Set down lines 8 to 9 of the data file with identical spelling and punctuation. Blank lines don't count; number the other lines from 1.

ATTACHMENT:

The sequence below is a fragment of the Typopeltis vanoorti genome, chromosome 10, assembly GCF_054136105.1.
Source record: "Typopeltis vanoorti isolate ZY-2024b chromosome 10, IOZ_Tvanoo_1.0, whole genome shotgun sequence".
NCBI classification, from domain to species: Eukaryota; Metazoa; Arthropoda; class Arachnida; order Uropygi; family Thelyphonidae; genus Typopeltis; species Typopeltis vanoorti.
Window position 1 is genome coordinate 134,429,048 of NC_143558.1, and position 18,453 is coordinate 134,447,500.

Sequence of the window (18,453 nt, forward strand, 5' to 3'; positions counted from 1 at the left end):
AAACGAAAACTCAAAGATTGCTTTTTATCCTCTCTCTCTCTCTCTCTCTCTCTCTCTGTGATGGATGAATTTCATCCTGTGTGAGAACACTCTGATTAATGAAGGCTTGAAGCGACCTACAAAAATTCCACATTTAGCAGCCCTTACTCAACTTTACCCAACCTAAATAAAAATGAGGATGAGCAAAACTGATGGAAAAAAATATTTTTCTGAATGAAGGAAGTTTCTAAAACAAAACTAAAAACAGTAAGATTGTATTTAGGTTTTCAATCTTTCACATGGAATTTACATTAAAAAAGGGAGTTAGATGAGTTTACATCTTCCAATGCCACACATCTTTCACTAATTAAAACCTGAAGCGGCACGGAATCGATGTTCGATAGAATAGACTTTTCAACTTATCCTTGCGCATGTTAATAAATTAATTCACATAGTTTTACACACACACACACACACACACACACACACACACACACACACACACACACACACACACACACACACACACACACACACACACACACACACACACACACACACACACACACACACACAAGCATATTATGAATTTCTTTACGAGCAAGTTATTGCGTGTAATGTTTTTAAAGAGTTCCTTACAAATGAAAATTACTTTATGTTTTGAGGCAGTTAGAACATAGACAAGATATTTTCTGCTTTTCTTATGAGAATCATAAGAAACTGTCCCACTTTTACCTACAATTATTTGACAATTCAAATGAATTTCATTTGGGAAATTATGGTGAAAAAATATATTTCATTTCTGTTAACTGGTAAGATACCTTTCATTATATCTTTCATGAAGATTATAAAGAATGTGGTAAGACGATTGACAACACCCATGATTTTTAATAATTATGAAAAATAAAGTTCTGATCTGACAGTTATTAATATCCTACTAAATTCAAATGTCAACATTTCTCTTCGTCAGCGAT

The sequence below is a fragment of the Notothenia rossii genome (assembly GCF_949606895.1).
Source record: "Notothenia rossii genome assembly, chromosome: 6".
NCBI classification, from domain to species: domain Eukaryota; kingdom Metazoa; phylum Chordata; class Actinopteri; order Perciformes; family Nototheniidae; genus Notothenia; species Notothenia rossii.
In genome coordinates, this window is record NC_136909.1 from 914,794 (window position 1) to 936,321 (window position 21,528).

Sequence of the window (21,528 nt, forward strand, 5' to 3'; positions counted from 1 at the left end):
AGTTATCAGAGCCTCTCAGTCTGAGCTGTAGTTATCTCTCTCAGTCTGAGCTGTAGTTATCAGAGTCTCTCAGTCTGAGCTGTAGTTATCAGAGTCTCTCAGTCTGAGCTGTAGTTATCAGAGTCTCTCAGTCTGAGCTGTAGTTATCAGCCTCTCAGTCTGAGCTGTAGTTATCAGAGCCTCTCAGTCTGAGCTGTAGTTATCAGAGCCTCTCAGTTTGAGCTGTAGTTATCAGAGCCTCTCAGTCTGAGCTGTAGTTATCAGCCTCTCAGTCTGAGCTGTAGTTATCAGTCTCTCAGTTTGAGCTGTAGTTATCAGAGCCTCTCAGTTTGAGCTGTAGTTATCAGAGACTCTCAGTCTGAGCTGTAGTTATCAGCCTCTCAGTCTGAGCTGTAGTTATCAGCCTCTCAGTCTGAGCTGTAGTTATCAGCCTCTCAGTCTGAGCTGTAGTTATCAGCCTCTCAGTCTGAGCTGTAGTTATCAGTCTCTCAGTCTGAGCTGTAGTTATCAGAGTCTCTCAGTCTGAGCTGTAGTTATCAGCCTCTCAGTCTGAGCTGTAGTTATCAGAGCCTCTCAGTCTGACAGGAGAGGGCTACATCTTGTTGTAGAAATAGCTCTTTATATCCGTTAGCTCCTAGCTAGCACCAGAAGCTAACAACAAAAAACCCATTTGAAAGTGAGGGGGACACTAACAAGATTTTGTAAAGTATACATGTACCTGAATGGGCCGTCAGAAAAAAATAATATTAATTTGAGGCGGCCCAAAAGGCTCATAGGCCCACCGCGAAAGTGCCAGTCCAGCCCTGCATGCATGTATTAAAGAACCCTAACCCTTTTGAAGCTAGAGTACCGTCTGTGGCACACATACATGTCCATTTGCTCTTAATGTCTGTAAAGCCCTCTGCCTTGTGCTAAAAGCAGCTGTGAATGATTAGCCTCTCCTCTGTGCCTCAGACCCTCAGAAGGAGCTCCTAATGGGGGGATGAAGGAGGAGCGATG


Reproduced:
Source record: "Notothenia rossii genome assembly, chromosome: 6".
NCBI classification, from domain to species: domain Eukaryota; kingdom Metazoa; phylum Chordata; class Actinopteri; order Perciformes; family Nototheniidae; genus Notothenia; species Notothenia rossii.